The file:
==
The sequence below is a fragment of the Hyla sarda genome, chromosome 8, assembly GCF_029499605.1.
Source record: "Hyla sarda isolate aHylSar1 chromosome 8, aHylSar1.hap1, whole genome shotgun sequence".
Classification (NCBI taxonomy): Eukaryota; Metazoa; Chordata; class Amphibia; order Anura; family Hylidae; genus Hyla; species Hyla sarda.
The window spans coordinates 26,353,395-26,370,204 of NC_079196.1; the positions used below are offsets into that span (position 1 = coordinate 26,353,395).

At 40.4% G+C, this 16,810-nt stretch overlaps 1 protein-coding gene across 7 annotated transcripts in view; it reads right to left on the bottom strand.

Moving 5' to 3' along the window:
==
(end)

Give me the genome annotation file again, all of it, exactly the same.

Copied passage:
The sequence below is a fragment of the Hyla sarda genome, chromosome 8, assembly GCF_029499605.1.
Source record: "Hyla sarda isolate aHylSar1 chromosome 8, aHylSar1.hap1, whole genome shotgun sequence".
Classification (NCBI taxonomy): Eukaryota; Metazoa; Chordata; class Amphibia; order Anura; family Hylidae; genus Hyla; species Hyla sarda.
The window spans coordinates 26,353,395-26,370,204 of NC_079196.1; the positions used below are offsets into that span (position 1 = coordinate 26,353,395).

At 40.4% G+C, this 16,810-nt stretch overlaps 1 protein-coding gene across 7 annotated transcripts in view; it reads right to left on the bottom strand.

Moving 5' to 3' along the window: